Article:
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The biology and evolution of retroviruses and eukaryotes are closely linked. Bieniasz seeks to define how host genes influence the replication of retroviruses, with an emphasis on human and primate immunodeficiency viruses. His lab seeks to characterize the host functions that retroviruses mimic, manipulate, and otherwise exploit, as well as the defenses cells have evolved against retrovirus infection.

The consequences of retroviral infection are diverse, and range from lethal immunodeficiency to benign insertion into the host genome. In addition to determining the functions of viral genes and proteins, Bieniasz’s research seeks to define how the replication of retroviruses is influenced by host genes and pathways. Some host functions are manipulated or exploited by retroviruses to enable replication, while others have evolved specifically to provide defenses against retrovirus infection.

A central aspect of Bieniasz’s work is to define how virus components are generated and assembled into infectious particles. His earlier work, using biochemical, genetic, and imaging approaches, revealed many details of the virus particle assembly process, including the recruitment of host proteins that drive assembly and particle budding. He is currently interested in defining how viral RNA splicing, stability, transport, translation, and packaging into virions are regulated.

Another major area of interest is the intrinsic host defenses against retroviruses. Throughout their evolution, most eukaryotic organisms have frequently been colonized by retroviruses, and selection pressures imposed by ancient retroviral infections are likely responsible for shaping the array of host defense mechanisms that currently influence susceptibility to modern retroviruses such as HIV-1. The Bieniasz lab works on several types of intrinsic defenses to understand the mechanistic details by which these processes inhibit retrovirus replication. Two such inhibitors, discovered in the Bieniasz lab, include tetherin, which inhibits the release of a wide range of enveloped viruses from the surface of infected cells, and Mx2, which targets the capsid of HIV-1 to inhibit viral entry into the nucleus of target cells. New types of antiretroviral defenses and the mechanisms by which they work are currently being investigated.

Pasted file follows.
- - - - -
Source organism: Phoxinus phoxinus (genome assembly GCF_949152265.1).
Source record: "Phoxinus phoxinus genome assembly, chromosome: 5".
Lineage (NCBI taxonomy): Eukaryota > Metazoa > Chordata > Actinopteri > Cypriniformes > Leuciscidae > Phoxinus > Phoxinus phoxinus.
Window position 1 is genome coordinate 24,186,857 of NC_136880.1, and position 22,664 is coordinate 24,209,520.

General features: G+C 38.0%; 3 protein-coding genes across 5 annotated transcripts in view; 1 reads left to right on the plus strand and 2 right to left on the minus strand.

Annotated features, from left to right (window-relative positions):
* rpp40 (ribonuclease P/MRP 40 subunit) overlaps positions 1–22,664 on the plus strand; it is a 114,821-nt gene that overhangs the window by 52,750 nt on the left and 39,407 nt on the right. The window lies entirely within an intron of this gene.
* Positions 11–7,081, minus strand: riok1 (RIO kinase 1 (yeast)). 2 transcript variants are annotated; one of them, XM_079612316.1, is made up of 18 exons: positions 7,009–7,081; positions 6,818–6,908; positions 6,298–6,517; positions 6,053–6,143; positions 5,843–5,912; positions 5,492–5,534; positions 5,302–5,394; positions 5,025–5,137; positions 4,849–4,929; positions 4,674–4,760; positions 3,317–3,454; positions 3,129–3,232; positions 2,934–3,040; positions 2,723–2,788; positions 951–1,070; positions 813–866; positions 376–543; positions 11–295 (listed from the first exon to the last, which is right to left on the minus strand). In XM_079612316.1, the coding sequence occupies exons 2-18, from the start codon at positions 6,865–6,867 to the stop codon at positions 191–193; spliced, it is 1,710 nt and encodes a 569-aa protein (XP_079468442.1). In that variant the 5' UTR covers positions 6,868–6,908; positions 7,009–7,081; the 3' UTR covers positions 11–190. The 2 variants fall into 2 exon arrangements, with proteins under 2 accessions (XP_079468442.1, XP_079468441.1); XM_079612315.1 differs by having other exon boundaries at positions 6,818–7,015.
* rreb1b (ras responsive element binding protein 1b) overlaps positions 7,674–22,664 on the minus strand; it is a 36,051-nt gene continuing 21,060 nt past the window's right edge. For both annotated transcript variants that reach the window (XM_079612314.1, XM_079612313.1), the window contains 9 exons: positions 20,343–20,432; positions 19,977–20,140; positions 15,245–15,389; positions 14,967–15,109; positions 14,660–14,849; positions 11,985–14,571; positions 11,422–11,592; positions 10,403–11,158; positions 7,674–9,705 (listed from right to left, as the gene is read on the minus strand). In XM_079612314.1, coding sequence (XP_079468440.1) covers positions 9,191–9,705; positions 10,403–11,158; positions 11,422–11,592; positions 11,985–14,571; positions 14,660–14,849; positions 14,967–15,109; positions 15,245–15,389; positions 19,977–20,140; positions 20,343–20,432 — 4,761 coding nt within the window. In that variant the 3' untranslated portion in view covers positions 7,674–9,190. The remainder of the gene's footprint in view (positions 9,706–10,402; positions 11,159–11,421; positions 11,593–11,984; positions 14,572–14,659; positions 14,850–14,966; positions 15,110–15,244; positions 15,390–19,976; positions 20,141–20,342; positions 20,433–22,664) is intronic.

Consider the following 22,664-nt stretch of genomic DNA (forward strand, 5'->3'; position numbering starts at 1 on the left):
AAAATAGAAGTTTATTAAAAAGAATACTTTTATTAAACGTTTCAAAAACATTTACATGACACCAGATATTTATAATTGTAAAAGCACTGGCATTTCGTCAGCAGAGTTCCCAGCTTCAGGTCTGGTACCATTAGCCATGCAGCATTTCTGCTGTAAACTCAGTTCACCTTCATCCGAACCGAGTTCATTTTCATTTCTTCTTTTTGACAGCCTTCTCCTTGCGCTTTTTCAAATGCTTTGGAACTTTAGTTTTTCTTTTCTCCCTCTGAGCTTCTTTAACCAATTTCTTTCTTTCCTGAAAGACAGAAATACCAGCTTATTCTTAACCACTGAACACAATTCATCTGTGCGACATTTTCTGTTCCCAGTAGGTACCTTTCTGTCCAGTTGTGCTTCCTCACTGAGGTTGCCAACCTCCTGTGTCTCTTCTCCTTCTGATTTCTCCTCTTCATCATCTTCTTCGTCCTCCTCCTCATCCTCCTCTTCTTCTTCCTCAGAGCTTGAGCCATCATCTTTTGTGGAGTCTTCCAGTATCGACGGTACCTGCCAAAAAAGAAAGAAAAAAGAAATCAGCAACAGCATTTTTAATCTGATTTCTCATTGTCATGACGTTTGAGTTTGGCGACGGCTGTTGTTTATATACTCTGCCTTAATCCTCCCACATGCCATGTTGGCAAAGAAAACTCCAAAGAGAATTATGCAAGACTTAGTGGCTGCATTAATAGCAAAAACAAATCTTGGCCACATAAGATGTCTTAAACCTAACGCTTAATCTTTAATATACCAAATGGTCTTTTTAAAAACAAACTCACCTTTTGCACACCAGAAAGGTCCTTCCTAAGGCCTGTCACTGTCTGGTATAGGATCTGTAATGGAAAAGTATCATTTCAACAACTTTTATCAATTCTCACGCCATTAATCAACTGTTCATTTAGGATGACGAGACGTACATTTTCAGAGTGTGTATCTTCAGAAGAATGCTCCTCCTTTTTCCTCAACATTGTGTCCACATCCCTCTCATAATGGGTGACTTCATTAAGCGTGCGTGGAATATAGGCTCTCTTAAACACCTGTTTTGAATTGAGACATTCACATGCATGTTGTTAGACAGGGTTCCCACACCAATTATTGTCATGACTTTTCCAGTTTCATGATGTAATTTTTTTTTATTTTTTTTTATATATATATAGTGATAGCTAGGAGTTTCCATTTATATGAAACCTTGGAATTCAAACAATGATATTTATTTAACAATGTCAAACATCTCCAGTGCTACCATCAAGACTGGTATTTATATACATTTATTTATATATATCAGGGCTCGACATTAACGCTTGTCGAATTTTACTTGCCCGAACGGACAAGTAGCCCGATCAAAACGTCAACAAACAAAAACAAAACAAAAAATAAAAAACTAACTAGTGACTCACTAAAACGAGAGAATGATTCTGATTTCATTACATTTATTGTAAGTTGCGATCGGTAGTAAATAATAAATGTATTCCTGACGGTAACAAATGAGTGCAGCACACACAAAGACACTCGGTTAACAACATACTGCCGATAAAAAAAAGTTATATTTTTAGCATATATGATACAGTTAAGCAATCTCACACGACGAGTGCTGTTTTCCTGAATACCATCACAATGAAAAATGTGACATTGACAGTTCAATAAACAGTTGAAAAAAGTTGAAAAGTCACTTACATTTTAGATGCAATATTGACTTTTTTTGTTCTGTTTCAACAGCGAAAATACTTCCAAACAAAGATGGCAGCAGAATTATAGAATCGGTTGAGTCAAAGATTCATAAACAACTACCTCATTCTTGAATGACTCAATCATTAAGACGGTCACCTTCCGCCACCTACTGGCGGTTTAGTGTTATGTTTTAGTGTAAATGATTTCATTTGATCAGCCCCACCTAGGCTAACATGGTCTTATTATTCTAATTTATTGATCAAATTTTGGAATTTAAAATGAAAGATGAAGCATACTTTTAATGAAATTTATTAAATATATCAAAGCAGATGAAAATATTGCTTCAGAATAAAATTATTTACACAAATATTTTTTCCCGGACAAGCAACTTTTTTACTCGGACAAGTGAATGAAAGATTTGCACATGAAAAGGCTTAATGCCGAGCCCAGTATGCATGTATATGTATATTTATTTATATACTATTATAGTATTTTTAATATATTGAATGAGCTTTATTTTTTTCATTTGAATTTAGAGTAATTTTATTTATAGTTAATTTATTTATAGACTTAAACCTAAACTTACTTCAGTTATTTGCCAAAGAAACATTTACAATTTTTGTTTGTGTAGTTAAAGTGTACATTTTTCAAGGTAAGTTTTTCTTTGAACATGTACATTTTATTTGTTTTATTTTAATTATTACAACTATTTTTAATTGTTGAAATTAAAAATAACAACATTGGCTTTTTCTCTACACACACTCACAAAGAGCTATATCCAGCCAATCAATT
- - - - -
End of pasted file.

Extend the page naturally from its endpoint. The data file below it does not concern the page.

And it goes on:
Infection of germ line cells has left a fossil record of ancient retroviruses, and Bieniasz has pioneered the field of “paleovirology” by reconstituting functional versions of extinct retroviral proteins. Understanding how ancient retroviruses were extinguished may give clues about how to combat modern viral infections.

The Bieniasz lab is also working to derive more useful animal models of AIDS virus infection in monkeys and mice. Recently, his lab developed an HIV-1 strain that can cause AIDS in macaques. These new animal models should provide testing grounds for new forms of therapy and vaccination.